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Yes. Nevada law operates under the premise that the driver who caused the accident bears financial responsibility for the damages caused to others. The philosophy behind this approach maintains that it encourages drivers to act appropriately. Although that point of view is open to debate, the fact remains that fault directs who pays for car accidents. For this reason, people often enlist Nevada personal injury attorneys to defend their interests because drivers and insurers may dispute who was at fault.

How Does Car Insurance Work in an At-Fault State?
State law imposes minimum insurance requirements on drivers. You must have a policy with liability coverage to satisfy claims for injuries or property damage you caused.

Right now, minimum policy limits per accident are:

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  • $25,000 for bodily injury or death of one person
  • $50,000 for bodily injury or death of two or more people
  • $20,000 for property damage

Many people choose to protect themselves with higher coverage amounts because, if you cause a bad accident, that $25,000 could run out quickly. Then, you might have to pay the remainder out of pocket.

You would also be wise to include uninsured motorist (UM) coverage on your policy. This will be your source of compensation if the at-fault driver has no insurance or you are a hit-and-run accident victim. On top of UM, you can further protect yourself with coverage options like:

  • Personal injury protection (PIP)
  • Medical payments coverage
  • Vehicle collision coverage

When an accident occurs, you exchange insurance information with others due to the likelihood of claiming the at-fault driver. At the moment, no one might know who will ultimately be declared responsible for the crash. Insurance information is one of the first things Nevada personal injury attorneys look at when advising clients. The policies tell them what money may be available and where to make a claim.

How Is Fault for a Car Accident Determined?

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Evidence is king in an at-fault state, and everyone concerned looks to the facts to understand what went wrong. With fault being the primary question, collecting evidence at the accident scene becomes vitally important. You should take pictures of the vehicles and location and collect witness contact information.

Unfortunately, not every accident victim can leap into service as an amateur investigator moments after the crash. If you were severely hurt, paramedics would have stabilized and transported you to a hospital. In that situation, you may want a car accident lawyer in Nevada to track down information for you. Injury attorneys in Nevada typically have investigators they can call upon to look for surveillance footage, find witnesses, and take pictures.

Due to the chaos that can unfold in a car accident, what happened is not always clear. An insurance company hoping to avoid paying a significant settlement may dispute the evidence collected on behalf of an injured person. A lawyer may need to consult specialists about vehicle damage, the speed at the time of impact, or defective auto parts. Occasionally, a lawsuit is necessary, and the outcome is ultimately determined in court.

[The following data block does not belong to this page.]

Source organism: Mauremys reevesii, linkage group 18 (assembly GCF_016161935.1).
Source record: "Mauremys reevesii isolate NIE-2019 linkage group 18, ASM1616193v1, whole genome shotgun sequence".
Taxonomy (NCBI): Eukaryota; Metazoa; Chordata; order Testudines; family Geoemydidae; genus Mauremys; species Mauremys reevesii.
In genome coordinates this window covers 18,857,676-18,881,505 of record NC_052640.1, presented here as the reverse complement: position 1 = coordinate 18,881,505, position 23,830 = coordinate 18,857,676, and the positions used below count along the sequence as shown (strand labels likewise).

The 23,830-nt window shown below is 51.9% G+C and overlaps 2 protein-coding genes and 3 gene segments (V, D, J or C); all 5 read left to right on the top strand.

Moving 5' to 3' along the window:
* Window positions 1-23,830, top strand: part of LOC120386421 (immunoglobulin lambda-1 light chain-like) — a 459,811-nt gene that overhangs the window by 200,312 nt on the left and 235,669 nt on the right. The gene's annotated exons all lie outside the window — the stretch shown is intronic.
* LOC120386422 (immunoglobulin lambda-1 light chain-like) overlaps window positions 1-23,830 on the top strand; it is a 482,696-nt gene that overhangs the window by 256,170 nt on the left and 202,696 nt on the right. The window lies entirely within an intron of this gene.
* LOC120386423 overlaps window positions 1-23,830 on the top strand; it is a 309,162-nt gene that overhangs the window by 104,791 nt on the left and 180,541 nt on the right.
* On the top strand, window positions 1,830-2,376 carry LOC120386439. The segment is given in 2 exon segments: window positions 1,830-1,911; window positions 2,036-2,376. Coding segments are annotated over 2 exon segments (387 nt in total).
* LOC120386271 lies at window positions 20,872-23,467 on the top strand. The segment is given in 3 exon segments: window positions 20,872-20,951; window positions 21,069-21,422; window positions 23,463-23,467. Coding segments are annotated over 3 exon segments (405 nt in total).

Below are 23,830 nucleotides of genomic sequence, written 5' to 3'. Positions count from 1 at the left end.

What Is Modified Comparative Negligence?
Cases arise when both drivers bear the blame for the collision. The state’s modified comparative negligence law applies when the fault is split. This means that if you are 25% at fault, compensation for damages will be reduced by 25%.

You have to be less at fault than the other party to demand payment for damages. As a result, modified comparative negligence law will prevent you from collecting compensation if you are more than 50% at fault.

Due to the legal ability to reduce compensation concerning the fault assigned to you, insurers are interested in shifting as much fault as possible. This is a tactic for reducing settlements, but a good injury lawyer in Nevada will push back against unreasonable accusations against you.

How Do Car Accident Victims Get Compensated?

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In an at-fault state, you will likely file a third-party claim against the responsible driver’s insurance policy. State law does not impose a minimum dollar amount of damages before you can seek compensation from a source other than your own insurance, as would be the case in a no-fault state.

Depending on the coverage available in your auto policy, you might choose to make a first-party claim on your own insurance. If your damages add up beyond your personal coverage, then you may also be able to file a third-party claim.

Should negotiations to settle an insurance claim fail to produce an acceptable outcome, your next step would be to file a personal injury lawsuit. Due to the statute of limitations, you and your Nevada injury lawyer must make this decision within two years of the accident.

Talk to a Nevada Injury Lawyer
Lach Injury Law solely represents victims of accidents, including all kinds of motor vehicle accidents. We can answer your questions about insurance, determination of fault, and how to recover damages. We always aim to secure the highest possible settlement for your car accident. Take advantage of a free consultation to learn more about your options.

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